Yeah, yeah, bro-country sucks. As satisfying as it is to finally see the rest of the American media waking up to a problem that had actually been gripping country music for half a decade before Vulture’s Jody Rosen unilaterally coined the ill-begotten “bro-country” term, it’s only because it has been festering now for so long and rising like spasmic bile up the charts that the stench has finally reached the noses of the country music and culture-wide literati that it can no longer be ignored.
Saving Country Music has been showing concern about laundry list /country checklist songs (the precursors to the “bro-country” term) for years. People say, “Complaints about country music, and what country music is have been happening ever since the beginning of the genre.” You’re damn right they have been, and they always will. Why? Because these complaints are predictable and inane? No, because country music is too damn important to the fabric of the American culture to just let it get trounced and run into the ground by anyone who decides to slap “country” on whatever musical concoction they’ve cooked up and want to peddle to the masses. The complaining about country music isn’t shrill commonplace whining that should be cast off as superfluous, it is vital, healthy dialogue about an American institution that an effort must be extended to care about and preserve to ensure its value and enjoyment for future generations.
And don’t tell me “Well there’s still great stuff out there. Let’s just focus on that.” That sentiment is elitist and selfish. Sure, we should focus on good stuff too, but everyone has a right to good music, and good music sounds better when it’s shared, so the fans of bro-country shouldn’t be ignored but converted, especially when so much good music doesn’t enjoy the support it needs to be sustainable, and needs more patrons if it is going to continue.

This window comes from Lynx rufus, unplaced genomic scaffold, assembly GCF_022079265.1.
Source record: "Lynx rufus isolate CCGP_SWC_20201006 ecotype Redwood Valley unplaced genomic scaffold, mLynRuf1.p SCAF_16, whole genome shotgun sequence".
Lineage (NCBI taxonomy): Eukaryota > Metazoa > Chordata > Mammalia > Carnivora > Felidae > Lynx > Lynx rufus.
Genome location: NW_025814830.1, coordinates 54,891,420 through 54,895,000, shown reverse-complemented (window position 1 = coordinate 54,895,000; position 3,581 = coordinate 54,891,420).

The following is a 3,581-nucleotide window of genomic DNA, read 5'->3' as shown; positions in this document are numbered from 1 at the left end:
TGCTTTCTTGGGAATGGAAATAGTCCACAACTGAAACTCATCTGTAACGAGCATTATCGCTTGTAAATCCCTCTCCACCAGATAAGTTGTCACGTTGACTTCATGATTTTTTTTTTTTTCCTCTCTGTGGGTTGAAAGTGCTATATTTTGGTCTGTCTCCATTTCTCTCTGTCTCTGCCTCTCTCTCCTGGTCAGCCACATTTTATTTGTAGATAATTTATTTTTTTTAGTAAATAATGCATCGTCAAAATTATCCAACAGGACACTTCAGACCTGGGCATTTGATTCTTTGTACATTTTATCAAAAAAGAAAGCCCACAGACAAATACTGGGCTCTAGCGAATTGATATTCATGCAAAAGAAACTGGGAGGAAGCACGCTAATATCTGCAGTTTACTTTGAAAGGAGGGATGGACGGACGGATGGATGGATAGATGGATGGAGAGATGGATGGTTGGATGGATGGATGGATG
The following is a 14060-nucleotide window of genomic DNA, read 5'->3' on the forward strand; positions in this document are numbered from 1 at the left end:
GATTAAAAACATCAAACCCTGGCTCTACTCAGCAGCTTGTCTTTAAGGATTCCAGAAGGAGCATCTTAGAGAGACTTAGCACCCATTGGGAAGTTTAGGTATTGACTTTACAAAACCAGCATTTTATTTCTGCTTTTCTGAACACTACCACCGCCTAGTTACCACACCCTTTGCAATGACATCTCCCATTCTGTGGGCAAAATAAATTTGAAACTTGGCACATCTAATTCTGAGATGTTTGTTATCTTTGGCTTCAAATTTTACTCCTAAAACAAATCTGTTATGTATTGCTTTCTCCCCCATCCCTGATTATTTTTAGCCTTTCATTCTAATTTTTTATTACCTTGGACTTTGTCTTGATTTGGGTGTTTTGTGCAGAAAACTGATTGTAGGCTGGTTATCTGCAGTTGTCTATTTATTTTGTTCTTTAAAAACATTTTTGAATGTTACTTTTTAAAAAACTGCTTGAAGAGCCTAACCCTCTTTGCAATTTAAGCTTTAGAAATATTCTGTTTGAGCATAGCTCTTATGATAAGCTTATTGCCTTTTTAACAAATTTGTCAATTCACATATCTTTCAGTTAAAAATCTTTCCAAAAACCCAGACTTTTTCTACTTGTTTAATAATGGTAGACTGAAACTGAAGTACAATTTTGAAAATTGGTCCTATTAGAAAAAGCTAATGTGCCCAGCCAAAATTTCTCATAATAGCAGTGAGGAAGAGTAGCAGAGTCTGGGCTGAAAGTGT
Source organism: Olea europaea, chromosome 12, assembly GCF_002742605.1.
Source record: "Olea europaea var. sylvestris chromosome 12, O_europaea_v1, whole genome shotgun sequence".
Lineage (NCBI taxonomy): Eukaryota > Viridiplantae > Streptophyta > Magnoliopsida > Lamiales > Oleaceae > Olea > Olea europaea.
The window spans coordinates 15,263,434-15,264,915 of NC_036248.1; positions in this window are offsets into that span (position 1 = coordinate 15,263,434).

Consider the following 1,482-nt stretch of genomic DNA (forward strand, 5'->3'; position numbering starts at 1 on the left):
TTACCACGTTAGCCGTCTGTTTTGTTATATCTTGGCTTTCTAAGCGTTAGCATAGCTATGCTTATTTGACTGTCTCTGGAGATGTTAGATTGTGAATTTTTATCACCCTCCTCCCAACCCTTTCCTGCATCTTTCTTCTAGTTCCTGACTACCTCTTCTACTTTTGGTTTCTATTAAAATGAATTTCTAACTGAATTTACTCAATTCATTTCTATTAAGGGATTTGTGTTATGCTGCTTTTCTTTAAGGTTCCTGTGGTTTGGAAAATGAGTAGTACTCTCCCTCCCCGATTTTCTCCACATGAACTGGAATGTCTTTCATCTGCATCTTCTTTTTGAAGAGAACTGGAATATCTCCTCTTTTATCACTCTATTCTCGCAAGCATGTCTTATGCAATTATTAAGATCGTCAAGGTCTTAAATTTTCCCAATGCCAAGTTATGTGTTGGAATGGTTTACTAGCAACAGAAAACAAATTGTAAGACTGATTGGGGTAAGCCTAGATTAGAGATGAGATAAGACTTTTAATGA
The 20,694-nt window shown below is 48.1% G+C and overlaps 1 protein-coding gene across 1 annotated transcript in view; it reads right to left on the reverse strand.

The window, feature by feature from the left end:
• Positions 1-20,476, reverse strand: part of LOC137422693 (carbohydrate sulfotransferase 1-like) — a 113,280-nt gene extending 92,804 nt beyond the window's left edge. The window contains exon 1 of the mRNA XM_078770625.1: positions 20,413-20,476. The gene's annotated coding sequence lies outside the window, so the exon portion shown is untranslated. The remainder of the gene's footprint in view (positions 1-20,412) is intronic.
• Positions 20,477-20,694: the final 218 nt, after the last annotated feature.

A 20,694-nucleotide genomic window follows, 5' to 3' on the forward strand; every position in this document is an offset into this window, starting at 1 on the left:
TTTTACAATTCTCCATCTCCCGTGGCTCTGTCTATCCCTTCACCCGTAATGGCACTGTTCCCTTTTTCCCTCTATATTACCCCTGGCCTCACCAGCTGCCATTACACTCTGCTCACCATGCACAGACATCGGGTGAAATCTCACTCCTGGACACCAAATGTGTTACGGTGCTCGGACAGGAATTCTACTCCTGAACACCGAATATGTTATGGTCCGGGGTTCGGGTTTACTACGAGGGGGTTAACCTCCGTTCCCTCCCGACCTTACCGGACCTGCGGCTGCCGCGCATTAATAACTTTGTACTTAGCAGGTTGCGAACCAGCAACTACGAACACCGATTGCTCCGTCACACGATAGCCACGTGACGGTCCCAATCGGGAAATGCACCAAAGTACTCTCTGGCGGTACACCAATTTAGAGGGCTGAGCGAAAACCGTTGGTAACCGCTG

As for bro-country, it’s just the bad flavor of the month when you look at country music from a more broad perspective. It is just the boil indicative of more serious underlying issues that have set country music on a precarious course that yes, warrant all of the additional concern and hand-wringing about the direction of the genre and its potential demise.
Bro-country won’t be defeated by bitching about it or by trying to fight bro-country itself. There were fundamental issues with how country music and the rest of American culture was being governed that led to the phenomenon. So even if you clear up the boil of bro-country, it will only return or be replaced by something even more unwanted if you don’t fix the fundamental problems. That is why off-the-stage issues facing country music are so important to pay attention to and tackle.
Here are some of the causes of bro-country:
Billboard Chart Rules Changes
When Billboard changed its chart rules in October of 2012, especially concerning the rule that allowed “crossover” songs to be given extra credit by being played on pop radio, it put country music, and every non pop genre on poor footing for dealing with songs with pop radio potential. As Saving Country Music said at the time:
If Billboard’s rules stay in place,the effects could be somewhere between dramatic and historic. The first and most obvious effect will be the new Billboard charts drastically favoring “crossover” country stars and other country stars with pop appeal …. A&R personnel at record labels big and small decide what singles get released to radio, what songs to promote, what artists to sign based on very close attention to charts such as Billboard. If “crossover” artists and songs are given a new advantage on the Billboard charts, its only a matter of time before labels and artists begin to produce more songs that will attain the crossover appeal to gain more chart traction.